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Religious Convergence in the Ancient Mediterranean

Religious Convergence in the Ancient Mediterranean

Edited by Sandra Blakely and Billie Jean Collins (Studies in Ancient Mediterranean Religions 2). Atlanta: Lockwood Press 2019. Pp. xxix + 565. $59.95. ISBN 9781948488167 (paper).

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This volume publishes 24 papers originally presented at a conference sponsored by the Society for Ancient Mediterranean Religions, held in Palermo, Sicily, in 2016. The theme of the conference was convergence and the use of religious practice as a tool of convergence. The conference conveners, who are also the volume editors, emphasize their interest in exploring how the concept of convergence encourages scholars to move away from binary oppositional models to focus on cross-cultural communication across boundaries using a variety of media, including written documents, oral traditions, and material culture, to reveal both symmetrical and asymmetrical contacts. This rather open definition of religious convergence is reflected in the publication’s equally generalized organization, as the papers are grouped into four broad headings: site, text, object, and action. Yet despite the efforts of editor Sandra Blakely to pull the diverse subject matter together in her introduction, several of the papers engage only briefly with the general theme of religious convergence and seem aimed at specialists rather than a cross-disciplinary audience. The idea of convergence in the ancient Mediterranean world appears most effectively in the papers that explore cross-cultural influences through contacts between diverse ethnic groups. This is particularly evident in papers that deal with Sicily and the western Mediterranean. Another set of papers focuses on Anatolia, and this geographical area, too, provides a good means to examine cross-cultural convergence.

The largest number of papers address topics related to Sicily and its heritage of indigenous, Greek, and Punic cult traditions. The island’s central role in the dissemination of cult practices between the eastern and western Mediterranean regions forms the subject of several papers. Amelia Brown and Rebecca Smith discuss the evidence for cults of Aphrodite on coastal sites and consider how the goddess’ role as the patron of seafarers and protector of harbors spread from the eastern Mediterranean region to Sicily and southern Italy. Margaret Miles discusses temple architecture at Segesta, contrasting the Greek character of the surviving remains with the literary and epigraphical evidence for the city’s Elymian origins. Rosella Giglio surveys the varied cultic material from Lilibeum, while Sarah Morris discusses the evidence for ethnically mixed traditions in cult practice at Segesta during the city’s Greek period and its post-Punic conquest. Taking a different chronological focus, Sebastiano Tusa reviews the evidence for cult practice during the Sicilian Neolithic and offers a careful and compelling argument for a significant change in practice and belief from the Paleolithic to Neolithic, as Sicily shifted from a hunter-gatherer to an agricultural economy.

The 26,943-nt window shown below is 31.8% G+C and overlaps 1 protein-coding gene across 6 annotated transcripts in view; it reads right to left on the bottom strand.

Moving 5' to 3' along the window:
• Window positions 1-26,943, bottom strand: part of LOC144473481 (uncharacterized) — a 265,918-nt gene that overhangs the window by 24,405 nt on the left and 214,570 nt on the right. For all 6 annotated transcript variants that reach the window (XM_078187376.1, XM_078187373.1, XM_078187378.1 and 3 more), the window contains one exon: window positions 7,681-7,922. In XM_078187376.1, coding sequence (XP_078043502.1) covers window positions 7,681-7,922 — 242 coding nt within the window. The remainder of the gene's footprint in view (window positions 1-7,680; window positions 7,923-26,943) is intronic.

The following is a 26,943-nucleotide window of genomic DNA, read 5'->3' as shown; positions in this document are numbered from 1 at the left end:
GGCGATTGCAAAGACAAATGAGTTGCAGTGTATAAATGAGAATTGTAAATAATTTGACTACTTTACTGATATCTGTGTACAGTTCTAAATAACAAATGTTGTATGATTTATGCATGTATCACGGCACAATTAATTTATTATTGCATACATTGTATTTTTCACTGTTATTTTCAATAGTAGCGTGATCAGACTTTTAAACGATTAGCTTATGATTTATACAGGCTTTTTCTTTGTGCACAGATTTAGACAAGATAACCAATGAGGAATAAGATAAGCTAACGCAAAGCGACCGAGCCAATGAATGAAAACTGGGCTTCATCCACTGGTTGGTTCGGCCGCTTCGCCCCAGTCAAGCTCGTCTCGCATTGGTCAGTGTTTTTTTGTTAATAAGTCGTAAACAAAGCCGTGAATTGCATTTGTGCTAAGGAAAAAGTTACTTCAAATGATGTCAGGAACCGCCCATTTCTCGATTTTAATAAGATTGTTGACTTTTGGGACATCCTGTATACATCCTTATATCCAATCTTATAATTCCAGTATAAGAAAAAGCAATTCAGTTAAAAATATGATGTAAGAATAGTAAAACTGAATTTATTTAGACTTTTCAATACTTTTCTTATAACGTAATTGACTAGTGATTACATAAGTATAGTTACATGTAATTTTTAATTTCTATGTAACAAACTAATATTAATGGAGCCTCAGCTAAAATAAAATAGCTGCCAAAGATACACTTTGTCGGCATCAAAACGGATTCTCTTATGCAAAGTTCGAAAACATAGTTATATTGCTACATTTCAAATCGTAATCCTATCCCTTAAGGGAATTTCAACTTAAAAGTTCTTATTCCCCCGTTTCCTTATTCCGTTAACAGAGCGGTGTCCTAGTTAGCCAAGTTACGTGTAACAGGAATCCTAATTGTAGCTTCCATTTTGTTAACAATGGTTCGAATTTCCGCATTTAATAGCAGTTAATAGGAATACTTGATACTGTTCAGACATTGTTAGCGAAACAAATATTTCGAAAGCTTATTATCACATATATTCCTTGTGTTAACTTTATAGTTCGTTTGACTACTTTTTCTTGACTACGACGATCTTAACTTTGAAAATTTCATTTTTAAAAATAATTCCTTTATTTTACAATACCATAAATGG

The Punic presence in Sicily and the western Mediterranean is the subject of several papers. Federica Spagnoli’s paper presents a fascinating and detailed study of the temple of Ba’al in Motya, covering both the architectural development of the sanctuary and an analysis of the votive deposits found there. Lorenzo Nigro discusses evidence for the sanctuary of Astarte at Motya and examines how the cult of the Phoenician goddess was adapted to changing cult practices, eventually melding with the cult of Venus Eryx, while Francesca Olivieri reviews further evidence for the cult of Venus Erycina and her association with the sea. Adriano Orsingher reviews the use of masks in cult practice, in particular a group of masks from Carthage, and analyzes how the repertory of mask types expands in the Archaic and Classical periods to include female figures, Black Africans, and increasingly masks that show Greek influence, such as Silenos characters. José Miguel Puebla Morón discusses the use of Greek visual images on the coinage of Sicilian Punic cities. His paper analyzes how the iconographic forms of Greek deities were used to depict Punic gods and the impact of this practice on Punic imagery in both religious and economic spheres.